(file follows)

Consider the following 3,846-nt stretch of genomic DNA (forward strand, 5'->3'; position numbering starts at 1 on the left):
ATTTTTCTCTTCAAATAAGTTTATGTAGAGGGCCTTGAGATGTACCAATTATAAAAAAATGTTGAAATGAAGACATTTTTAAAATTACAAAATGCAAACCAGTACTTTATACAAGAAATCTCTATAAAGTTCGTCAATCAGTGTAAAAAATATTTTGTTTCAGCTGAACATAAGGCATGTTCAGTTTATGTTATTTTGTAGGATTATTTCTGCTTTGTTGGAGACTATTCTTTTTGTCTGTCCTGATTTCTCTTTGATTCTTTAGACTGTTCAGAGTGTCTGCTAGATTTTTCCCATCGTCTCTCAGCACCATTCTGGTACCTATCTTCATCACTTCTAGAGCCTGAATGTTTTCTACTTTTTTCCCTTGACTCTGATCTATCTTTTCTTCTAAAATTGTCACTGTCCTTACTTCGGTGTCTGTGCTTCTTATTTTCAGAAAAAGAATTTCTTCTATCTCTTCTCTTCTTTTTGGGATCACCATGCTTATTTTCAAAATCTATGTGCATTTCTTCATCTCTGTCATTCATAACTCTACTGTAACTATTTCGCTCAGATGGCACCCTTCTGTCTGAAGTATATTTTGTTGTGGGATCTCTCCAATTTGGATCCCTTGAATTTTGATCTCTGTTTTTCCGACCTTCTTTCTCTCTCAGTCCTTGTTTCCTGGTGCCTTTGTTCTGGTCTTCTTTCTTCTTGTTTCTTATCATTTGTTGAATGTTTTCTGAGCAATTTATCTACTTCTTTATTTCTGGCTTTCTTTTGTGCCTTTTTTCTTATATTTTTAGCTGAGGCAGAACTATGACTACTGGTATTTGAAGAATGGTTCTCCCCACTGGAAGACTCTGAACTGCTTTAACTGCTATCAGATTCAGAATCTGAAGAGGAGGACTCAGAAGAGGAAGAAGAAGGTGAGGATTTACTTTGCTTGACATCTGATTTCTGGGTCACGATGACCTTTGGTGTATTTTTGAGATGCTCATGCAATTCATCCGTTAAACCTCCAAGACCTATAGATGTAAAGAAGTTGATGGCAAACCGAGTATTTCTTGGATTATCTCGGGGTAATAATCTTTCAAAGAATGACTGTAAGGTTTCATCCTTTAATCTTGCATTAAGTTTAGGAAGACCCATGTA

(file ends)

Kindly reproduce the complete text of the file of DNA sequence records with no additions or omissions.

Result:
Consider the following 3,846-nt stretch of genomic DNA (forward strand, 5'->3'; position numbering starts at 1 on the left):
ATTTTTCTCTTCAAATAAGTTTATGTAGAGGGCCTTGAGATGTACCAATTATAAAAAAATGTTGAAATGAAGACATTTTTAAAATTACAAAATGCAAACCAGTACTTTATACAAGAAATCTCTATAAAGTTCGTCAATCAGTGTAAAAAATATTTTGTTTCAGCTGAACATAAGGCATGTTCAGTTTATGTTATTTTGTAGGATTATTTCTGCTTTGTTGGAGACTATTCTTTTTGTCTGTCCTGATTTCTCTTTGATTCTTTAGACTGTTCAGAGTGTCTGCTAGATTTTTCCCATCGTCTCTCAGCACCATTCTGGTACCTATCTTCATCACTTCTAGAGCCTGAATGTTTTCTACTTTTTTCCCTTGACTCTGATCTATCTTTTCTTCTAAAATTGTCACTGTCCTTACTTCGGTGTCTGTGCTTCTTATTTTCAGAAAAAGAATTTCTTCTATCTCTTCTCTTCTTTTTGGGATCACCATGCTTATTTTCAAAATCTATGTGCATTTCTTCATCTCTGTCATTCATAACTCTACTGTAACTATTTCGCTCAGATGGCACCCTTCTGTCTGAAGTATATTTTGTTGTGGGATCTCTCCAATTTGGATCCCTTGAATTTTGATCTCTGTTTTTCCGACCTTCTTTCTCTCTCAGTCCTTGTTTCCTGGTGCCTTTGTTCTGGTCTTCTTTCTTCTTGTTTCTTATCATTTGTTGAATGTTTTCTGAGCAATTTATCTACTTCTTTATTTCTGGCTTTCTTTTGTGCCTTTTTTCTTATATTTTTAGCTGAGGCAGAACTATGACTACTGGTATTTGAAGAATGGTTCTCCCCACTGGAAGACTCTGAACTGCTTTAACTGCTATCAGATTCAGAATCTGAAGAGGAGGACTCAGAAGAGGAAGAAGAAGGTGAGGATTTACTTTGCTTGACATCTGATTTCTGGGTCACGATGACCTTTGGTGTATTTTTGAGATGCTCATGCAATTCATCCGTTAAACCTCCAAGACCTATAGATGTAAAGAAGTTGATGGCAAACCGAGTATTTCTTGGATTATCTCGGGGTAATAATCTTTCAAAGAATGACTGTAAGGTTTCATCCTTTAATCTTGCATTAAGTTTAGGAAGACCCATGTA